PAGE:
TDWI Best Practices Reports
TDWI’s Best Practices Reports are designed to educate technical and business professionals about new business intelligence technologies, concepts, or approaches that address a significant problem or issue. Research for the Best Practices Reports is conducted via interviews with industry experts and leading-edge user companies, and is supplemented by a survey of business intelligence professionals.
October 1, 2012
In the age of "big data," high-performance data warehousing is primarily about achieving speed and scale while also coping with increasing complexity and concurrency. The tips and strategies presented in this research can help user organizations prioritize their acquisition of vendor tools and their adoption of design best practices.
April 2, 2012
Master data management (MDM) is one of the most widely adopted data management disciplines of recent years. This report accelerates users’ understanding of the many new user best practices, solutions, and tools that have emerged as next generation MDM. It also helps readers map their options to real-world use cases and develop a strategy for MDM.
September 14, 2011
Big data analytics is the intersection of two technical entities that have come together. First, there’s big data for massive amounts of detailed information. Second, there’s advanced analytics, which can include predictive analytics, data mining, statistics, artificial intelligence, natural language processing, and so on. Put them together and you get big data analytics, the hottest new practice in BI.
July 1, 2011
In today's economic environment, organizations must use business intelligence (BI) to make smarter, faster decisions. Yet, in too many organizations, decisions are still not based on business intelligence because of the inability to keep up with demand for information and analytics. To satisfy this demand, one approach involves setting up a self-service BI (SS BI) environment.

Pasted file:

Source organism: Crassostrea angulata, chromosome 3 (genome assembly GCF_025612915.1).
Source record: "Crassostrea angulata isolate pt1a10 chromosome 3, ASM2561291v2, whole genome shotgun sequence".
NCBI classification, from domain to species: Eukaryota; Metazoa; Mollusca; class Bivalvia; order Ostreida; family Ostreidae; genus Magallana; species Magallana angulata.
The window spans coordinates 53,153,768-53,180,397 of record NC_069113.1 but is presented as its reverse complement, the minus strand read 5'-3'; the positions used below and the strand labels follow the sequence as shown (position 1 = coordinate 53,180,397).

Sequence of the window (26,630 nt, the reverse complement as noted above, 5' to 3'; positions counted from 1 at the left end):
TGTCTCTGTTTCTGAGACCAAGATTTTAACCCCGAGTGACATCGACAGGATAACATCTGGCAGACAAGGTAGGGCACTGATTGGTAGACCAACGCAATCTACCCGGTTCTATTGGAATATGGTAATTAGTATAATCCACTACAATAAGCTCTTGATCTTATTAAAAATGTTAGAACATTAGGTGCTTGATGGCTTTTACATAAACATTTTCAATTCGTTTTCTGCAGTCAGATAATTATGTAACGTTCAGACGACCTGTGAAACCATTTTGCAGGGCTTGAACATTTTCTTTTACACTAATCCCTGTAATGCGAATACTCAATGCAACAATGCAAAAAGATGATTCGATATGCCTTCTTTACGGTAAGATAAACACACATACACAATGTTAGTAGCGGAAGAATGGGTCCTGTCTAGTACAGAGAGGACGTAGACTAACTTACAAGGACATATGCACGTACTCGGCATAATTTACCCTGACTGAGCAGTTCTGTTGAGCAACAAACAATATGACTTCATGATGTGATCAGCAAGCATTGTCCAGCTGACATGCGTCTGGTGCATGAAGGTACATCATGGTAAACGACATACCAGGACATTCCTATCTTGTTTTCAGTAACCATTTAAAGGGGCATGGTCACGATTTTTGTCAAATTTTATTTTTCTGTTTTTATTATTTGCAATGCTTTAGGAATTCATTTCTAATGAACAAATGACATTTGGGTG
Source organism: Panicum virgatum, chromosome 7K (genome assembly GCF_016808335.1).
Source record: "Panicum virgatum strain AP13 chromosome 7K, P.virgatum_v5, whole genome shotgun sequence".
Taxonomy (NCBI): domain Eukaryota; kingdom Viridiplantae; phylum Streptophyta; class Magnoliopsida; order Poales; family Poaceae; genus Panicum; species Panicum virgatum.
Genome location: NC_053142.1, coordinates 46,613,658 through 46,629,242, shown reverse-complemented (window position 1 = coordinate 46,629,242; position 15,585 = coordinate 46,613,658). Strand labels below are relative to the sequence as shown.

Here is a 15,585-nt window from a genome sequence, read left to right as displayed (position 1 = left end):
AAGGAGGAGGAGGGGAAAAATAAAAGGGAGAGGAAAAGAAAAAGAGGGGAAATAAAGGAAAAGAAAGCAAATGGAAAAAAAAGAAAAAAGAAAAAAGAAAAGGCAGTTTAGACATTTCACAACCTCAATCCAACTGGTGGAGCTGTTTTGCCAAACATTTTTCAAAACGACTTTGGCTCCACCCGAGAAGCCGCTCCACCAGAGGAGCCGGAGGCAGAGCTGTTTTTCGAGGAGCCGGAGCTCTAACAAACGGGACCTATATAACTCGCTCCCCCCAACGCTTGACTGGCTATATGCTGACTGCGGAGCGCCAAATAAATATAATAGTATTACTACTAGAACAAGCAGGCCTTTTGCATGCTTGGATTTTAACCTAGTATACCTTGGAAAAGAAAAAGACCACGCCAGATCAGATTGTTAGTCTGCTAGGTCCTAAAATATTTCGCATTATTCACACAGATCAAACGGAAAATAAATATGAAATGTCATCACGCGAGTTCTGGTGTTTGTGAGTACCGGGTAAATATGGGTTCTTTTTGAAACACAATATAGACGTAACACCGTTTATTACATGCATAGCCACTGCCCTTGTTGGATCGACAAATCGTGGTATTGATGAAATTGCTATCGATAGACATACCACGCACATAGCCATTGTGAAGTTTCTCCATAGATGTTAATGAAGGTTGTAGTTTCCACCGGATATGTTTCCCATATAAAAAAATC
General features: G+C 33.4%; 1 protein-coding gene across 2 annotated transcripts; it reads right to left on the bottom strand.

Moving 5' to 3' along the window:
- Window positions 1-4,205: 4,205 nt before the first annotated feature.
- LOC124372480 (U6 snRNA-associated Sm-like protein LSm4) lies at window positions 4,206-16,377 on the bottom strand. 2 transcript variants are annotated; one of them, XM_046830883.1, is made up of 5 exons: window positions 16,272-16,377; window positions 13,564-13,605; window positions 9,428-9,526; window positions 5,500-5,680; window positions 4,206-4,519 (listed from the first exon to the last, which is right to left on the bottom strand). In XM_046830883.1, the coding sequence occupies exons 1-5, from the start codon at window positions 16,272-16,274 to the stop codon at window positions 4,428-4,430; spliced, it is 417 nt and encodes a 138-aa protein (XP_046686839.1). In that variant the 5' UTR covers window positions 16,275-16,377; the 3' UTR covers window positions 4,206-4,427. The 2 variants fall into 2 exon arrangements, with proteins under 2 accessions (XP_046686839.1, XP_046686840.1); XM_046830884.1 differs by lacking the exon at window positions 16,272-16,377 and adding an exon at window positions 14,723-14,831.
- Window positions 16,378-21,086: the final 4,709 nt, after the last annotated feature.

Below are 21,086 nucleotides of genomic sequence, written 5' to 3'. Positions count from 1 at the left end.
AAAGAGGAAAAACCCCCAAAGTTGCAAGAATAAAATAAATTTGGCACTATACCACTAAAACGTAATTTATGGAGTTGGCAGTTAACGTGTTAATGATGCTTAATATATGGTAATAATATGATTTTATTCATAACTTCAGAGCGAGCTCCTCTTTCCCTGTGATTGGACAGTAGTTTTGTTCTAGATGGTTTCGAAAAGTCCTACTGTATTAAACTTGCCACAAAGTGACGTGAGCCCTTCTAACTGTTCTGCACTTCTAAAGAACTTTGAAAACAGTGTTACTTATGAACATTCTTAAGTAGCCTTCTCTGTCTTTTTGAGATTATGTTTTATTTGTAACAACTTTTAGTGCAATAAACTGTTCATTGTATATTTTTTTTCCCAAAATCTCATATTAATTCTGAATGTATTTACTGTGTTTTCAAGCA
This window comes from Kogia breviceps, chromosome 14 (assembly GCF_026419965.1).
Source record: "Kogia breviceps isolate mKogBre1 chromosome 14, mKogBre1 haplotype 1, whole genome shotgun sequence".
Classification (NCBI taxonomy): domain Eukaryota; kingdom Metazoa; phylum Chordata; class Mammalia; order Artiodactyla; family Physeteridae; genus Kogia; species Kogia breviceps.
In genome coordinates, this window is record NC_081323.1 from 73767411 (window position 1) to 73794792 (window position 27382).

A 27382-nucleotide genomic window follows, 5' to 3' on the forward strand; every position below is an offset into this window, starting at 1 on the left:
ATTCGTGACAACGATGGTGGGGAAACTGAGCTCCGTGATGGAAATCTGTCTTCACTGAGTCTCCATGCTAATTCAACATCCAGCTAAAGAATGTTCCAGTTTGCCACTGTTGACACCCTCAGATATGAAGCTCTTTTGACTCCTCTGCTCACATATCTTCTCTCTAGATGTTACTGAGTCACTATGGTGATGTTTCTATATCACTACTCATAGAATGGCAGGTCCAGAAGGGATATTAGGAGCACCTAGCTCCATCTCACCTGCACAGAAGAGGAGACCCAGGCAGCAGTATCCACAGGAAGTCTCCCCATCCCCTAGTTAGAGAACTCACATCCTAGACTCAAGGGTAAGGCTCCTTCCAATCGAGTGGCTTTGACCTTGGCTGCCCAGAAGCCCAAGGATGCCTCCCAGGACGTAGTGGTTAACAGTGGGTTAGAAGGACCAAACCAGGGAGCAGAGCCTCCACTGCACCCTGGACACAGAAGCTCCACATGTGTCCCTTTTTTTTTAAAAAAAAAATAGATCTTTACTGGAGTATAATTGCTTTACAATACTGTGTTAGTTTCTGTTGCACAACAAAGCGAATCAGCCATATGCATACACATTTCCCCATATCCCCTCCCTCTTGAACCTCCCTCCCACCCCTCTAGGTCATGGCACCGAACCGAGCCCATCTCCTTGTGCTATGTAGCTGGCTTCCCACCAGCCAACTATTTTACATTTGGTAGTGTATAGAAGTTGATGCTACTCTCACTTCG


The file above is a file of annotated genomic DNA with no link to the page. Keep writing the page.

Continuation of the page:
April 1, 2011
Data integration (DI) has undergone an impressive evolution in recent years. Today, DI is a rich set of powerful techniques, including ETL (extract, transform, and load), data federation, replication, synchronization, changed data capture, data quality, master data management, natural language processing, business-to-business data exchange, and more. This report brings readers up to date on all that's happening in this exciting arena of data management.
January 3, 2011
Data visualization is increasingly an essential element of
business intelligence (BI). No longer restricted to specialized
applications, data visualization in the form of charts, maps,
and other graphical representations is enabling business
users to better understand data and use it to achieve tactical
and strategic objectives.
October 1, 2010
This report gives readers a jump-start on their journey toward operational data
warehousing by describing its enabling technologies and real-world business use cases, providing useful planning information for both business and technical managers.
July 1, 2010
The current economic downturn has accentuated the need among business intelligence (BI) teams to do “more with less.” With budgets cut or flat, most BI teams have been forced to innovate and find new ways to deliver projects more efficiently.
April 1, 2010
In most organizations today, data and other information are managed in isolated silos by independent teams using various data management tools for data quality, data integration, data governance and stewardship, metadata and master data management, B2B data exchange, content management, database administration and architecture, information lifecycle management, and so on. In response to this situation, some organizations are adopting what TDWI calls unified data management (UDM), a practice that holistically coordinates teams and integrates tools. Other common names for this practice include enterprise data management and enterprise information management. Regardless of what you call it, the “big picture” that results from bringing diverse data disciplines together yields several benefits, such as cross-system data standards, cross-tool architectures, cross-team design and development synergies, leveraging data as an organizational asset, and assuring data’s integrity and lineage as it travels across multiple organizations and technology platforms.